The judge overseeing a group action against the Post Office has refused an application that he recuse himself from proceedings.

In judgment handed down today, Mr Justice Peter Fraser rejected the application from the Post Office. Fraser J said he was confident he can proceed with the trial in a ‘wholly impartial’ manner and that he does not feel any embarassment or difficulty in proceeding as a result of the application.

The Post Office said it plans to appeal to the Court of Appeal.

The trial, one of several in Bates & Ors v Post Office Ltd in long-running litigation by subpostmasters in connection with accounting errors they blame on the office’s IT system, had been suspended following the recusal request.

Mr justice fraser

Mr Justice Fraser: confident he can resolve litigation in ‘wholly impartial’ manner

It will now resume on factual evidence only later this week. Expert witness evidence has been delayed until the middle of next month.

The Group Litigation Order is split into several separate disputes. Earlier this month, Fraser J ruled on the first of the trials which focused on the contractual relationship between the Post Office and its subpostmasters. The current trial focuses on the IT system (Horizon) itself.

The application for recusal was reportedly on the grounds that Fraser J’s ruling in the first trial, in which the Post Office was adjudged to have shown ‘oppressive behaviour’ to claimants, suggested he had already formed an opinion on matters yet to be discussed in current and future trials. The Post Office did not comment on this.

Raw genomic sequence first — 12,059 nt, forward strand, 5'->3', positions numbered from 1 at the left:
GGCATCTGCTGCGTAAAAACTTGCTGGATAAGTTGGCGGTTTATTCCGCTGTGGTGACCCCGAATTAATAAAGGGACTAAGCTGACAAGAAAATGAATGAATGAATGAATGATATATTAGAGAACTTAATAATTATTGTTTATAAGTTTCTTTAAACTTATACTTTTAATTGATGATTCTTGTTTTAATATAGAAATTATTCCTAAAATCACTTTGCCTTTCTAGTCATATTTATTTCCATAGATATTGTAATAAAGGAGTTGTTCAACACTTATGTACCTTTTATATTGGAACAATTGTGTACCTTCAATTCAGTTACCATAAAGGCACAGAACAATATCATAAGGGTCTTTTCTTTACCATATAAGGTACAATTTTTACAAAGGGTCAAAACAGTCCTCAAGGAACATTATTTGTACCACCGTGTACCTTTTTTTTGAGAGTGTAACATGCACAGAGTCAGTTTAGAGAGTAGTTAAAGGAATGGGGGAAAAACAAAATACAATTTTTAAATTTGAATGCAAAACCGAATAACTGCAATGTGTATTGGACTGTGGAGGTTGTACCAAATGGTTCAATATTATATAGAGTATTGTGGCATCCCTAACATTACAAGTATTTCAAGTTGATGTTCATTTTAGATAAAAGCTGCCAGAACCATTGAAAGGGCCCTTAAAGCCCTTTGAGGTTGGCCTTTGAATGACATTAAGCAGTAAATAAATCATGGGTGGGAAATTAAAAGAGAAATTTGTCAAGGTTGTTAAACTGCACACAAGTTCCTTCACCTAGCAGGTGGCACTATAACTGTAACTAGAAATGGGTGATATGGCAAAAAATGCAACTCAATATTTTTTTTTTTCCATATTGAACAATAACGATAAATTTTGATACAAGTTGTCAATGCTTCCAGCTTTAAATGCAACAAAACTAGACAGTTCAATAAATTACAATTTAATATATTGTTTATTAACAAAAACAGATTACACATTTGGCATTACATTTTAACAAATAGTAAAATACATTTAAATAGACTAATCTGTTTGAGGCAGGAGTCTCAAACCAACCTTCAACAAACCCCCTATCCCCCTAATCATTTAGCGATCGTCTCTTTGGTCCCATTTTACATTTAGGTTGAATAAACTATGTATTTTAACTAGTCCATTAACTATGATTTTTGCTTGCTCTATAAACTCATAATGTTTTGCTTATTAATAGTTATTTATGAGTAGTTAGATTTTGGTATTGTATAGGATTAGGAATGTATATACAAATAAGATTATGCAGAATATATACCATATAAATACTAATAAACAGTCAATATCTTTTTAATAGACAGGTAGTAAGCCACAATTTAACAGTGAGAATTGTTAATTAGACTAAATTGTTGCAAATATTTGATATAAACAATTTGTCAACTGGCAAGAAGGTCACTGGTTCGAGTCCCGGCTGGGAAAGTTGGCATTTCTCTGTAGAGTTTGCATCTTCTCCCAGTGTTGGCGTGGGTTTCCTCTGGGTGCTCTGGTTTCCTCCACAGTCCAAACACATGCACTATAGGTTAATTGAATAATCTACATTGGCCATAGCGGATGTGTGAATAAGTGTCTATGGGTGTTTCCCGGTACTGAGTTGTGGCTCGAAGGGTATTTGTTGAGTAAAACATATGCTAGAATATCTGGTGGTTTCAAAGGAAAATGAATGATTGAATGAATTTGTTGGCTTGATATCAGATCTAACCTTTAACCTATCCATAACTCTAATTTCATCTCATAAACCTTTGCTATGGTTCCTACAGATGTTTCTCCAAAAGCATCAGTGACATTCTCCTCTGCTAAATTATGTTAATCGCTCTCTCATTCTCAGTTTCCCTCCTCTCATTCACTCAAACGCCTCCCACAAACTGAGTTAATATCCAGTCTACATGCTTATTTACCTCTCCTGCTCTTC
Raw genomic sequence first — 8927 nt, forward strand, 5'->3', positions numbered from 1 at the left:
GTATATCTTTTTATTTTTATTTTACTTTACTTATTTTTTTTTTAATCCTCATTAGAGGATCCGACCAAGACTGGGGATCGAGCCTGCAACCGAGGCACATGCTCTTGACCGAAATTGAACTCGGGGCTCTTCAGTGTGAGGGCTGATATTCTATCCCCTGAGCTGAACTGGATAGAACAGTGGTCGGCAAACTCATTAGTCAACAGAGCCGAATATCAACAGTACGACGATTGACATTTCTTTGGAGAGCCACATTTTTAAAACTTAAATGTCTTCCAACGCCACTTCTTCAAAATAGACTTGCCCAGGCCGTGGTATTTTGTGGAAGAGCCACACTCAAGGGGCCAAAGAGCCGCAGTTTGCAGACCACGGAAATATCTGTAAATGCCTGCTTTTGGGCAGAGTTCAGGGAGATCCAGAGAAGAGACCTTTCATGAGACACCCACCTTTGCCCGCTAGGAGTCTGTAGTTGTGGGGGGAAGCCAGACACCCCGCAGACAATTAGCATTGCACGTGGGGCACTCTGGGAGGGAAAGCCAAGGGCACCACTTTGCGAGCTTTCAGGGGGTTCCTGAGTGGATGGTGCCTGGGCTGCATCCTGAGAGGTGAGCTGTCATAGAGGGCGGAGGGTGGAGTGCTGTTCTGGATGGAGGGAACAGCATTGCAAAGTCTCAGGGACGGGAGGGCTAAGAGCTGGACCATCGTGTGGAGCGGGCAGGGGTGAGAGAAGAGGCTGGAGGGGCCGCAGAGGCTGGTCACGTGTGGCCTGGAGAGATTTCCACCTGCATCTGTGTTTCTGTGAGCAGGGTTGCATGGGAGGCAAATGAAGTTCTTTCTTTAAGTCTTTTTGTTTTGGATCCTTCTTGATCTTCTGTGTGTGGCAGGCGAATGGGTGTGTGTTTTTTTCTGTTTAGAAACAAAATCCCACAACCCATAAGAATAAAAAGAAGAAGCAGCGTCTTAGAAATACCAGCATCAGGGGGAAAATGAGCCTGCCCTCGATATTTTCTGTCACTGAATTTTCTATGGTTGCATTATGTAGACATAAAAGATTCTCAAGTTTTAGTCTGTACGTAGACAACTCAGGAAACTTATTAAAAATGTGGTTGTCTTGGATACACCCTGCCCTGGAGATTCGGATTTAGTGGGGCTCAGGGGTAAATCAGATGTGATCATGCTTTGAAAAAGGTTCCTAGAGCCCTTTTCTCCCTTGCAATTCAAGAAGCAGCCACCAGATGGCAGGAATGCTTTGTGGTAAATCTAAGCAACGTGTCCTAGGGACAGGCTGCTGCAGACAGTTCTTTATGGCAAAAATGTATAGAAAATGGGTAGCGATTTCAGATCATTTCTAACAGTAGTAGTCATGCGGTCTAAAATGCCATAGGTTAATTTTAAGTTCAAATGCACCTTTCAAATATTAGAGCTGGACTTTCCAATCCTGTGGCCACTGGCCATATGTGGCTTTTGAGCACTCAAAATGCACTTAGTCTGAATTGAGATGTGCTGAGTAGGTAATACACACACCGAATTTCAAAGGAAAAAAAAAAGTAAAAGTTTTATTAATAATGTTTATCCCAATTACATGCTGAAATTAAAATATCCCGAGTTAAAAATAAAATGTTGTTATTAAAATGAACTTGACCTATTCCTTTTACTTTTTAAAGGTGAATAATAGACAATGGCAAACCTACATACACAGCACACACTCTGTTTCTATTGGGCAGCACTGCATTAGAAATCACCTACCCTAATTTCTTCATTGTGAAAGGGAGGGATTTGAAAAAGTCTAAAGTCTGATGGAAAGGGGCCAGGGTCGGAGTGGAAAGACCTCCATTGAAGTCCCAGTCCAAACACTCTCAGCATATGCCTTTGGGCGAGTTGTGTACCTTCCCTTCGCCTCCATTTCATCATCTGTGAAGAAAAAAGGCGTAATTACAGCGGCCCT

However, Fraser J wrote that he intends to continue with the Horizon issues trial. ‘I am confident that I can resolve this litigation in a wholly impartial and judicial manner,’ he added.

The Post Office should have until Thursday this week to file its grounds of appeal with the Court of Appeal. 

A spokesperson for the Post Office confirmed it will be seeking to appeal the judgment on the recusal application and that it will ‘continue to vigorously defend this litigation’.

They added: ‘We believe the overall litigation remains the best opportunity to resolve long-standing issues in order to ensure a stable and sustainable Post Office network for the benefit of the communities who rely on our services every single day.

’Our relationship with our postmasters, operating more than 11,000 Post Office branches throughout the UK, is of the utmost importance to us and we are continuing with our programme to improve the way we work together with them.’